Not long after testifying before Congress, Adams said in another speech that following June, he would not “send another minster to France without assurance that he will be received, respected, honored as representative of a great, free, powerful, and independent nation.” Though Adams spoke with more powerful words, he knew, as Washington had that America, as still young nation, could not risk getting dragged into a total war with France without serve consequences. In spite of the fact, many in Adams’ party wanted to go war, as did many of the citizens, Adams knew would have to follow a careful course of diplomacy. Even as the Quasi-War with France raged on, Adams still did not give up hope of negotiations with France. The adoption of this foreign policy with France would cost Adams his political career after his term as president, but it would protect America from destruction.

Congress also acted boldly in order to subvert French interests in America, first, by passing a series of Alien and Seditions Acts of June 1798. These laws did several things, such as, extending the waiting period to become a citizen from five to fourteen years, and they allowed the president to deport any alien considered a national treat to peace, in this case, Pro-French radicals. Also, any alien who was member of country that the U.S. was at war with could be deported too. Lastly, the more dubious law, the Sedition Act, which made it illegal to publish or publicly say anything that was slanderous, or with malice, about America was very extreme and seemed to violate American’s newly formed constitutional rights. These laws only were in affect a few years due to their unconstitutional nature, but these laws have come back into play in U.S. history whenever America has been in major war.

Another thing Congress did was to void all treaties with France and create a Navy Department, which commissioned the constructions of naval warships to combat the French privateers in Caribbean. These combined actions would lead to the start of a Quasi-War between America and France, in which neither side would ever officially declare, due to their own respective political interests. In September 1798, Talleyrand learned of America’s outrage about the bribes. In order to help smooth things over, he began a series communications with U.S. foreign ministers John Q. Adams (the president’s son) and William Vans Murphy. Talleyrand told the ministers that if the America would send new envoys, they “shall be received in character, and shall enjoy the privileges attached to his character by the law of nations, and that a minister of equal rank, title, and powers shall be appointed to treat with him, to discuss and conclude all controversies between the two Republics by a new treaty.”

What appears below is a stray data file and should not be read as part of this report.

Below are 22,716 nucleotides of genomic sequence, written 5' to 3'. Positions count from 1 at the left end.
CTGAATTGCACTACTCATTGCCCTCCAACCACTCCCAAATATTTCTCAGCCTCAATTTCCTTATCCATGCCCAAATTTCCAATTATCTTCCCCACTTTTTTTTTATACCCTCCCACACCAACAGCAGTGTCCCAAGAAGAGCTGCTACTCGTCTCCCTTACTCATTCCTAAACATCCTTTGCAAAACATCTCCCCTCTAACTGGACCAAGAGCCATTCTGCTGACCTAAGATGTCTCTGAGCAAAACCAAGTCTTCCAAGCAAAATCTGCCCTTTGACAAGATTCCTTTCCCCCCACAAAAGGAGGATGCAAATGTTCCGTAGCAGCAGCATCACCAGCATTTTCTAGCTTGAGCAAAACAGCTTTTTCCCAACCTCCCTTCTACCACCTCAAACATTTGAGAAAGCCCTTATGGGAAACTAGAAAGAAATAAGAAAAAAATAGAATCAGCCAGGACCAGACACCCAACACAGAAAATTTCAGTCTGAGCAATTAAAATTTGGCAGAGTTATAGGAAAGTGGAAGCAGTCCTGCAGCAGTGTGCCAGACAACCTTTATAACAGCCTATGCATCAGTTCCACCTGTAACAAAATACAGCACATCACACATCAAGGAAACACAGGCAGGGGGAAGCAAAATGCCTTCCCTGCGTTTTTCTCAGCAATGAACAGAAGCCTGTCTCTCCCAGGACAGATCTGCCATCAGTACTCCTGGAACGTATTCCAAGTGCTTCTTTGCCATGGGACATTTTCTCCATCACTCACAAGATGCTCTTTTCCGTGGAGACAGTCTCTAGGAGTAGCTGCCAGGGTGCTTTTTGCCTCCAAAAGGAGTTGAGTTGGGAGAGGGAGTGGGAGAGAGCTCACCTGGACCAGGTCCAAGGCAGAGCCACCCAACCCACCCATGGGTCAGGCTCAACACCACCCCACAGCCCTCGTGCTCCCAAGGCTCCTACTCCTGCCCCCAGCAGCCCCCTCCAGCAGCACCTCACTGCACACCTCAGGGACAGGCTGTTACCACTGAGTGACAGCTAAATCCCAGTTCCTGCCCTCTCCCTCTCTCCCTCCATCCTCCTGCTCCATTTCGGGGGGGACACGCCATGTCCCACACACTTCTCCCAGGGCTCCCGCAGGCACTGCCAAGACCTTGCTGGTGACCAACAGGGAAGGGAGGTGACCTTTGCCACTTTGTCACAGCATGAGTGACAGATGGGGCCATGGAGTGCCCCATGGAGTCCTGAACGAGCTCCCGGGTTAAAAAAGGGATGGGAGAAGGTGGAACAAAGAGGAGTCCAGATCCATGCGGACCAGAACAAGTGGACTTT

At the bequest of his son and Murphy, who thought Talleyrand offer to be sincere, President Adams finally agreed to send delegates back to France to negotiate. Adams wanted very much to avoid further conflict with France, but he had to be sure that if negotiations did resume that America would not be treated as impertinently as she had been during the XYZ affair. So, in February 1799, Adams sent a memo to the Senate, informing them that he was convinced that it was now appeared plausible to “restore tranquility” with the French Republic and he was awaiting their decision. He also petitioned that the Senate nominate Murphy as one of the representative, because he was already involved with and experienced in this delicate situation.

Congress would spend many more months arguing about whom the other envoys would be, because many still wanted to continue the fight with France, even people in Adams’ own Federalist party. Thus, this selection process served as stall tactic for many who wanted that fight. Finally after nearly a year, they choose their three commissioners, including Murphy, Oliver Ellsworth, and Will Davie to go to Paris. In March 1800, the three arrived in France. Negotiations continued over the next few months between the three U.S. Envoys and Talleyrand. Napoleon himself also intervened at different points, in order to restore all the damage caused by XYZ Affair and the political turmoil that had arisen over the years. On September 30, 1800, an agreement was finally reached called The Treaty of Mortefontaine (or Convention of 1800), which ended the quasi-war, voided all previous troublesome treaties, and restored many of the neutral trade rights. The overall gist of the agreement was to create partnerships and not alliances, which served both sides interests well enough for now.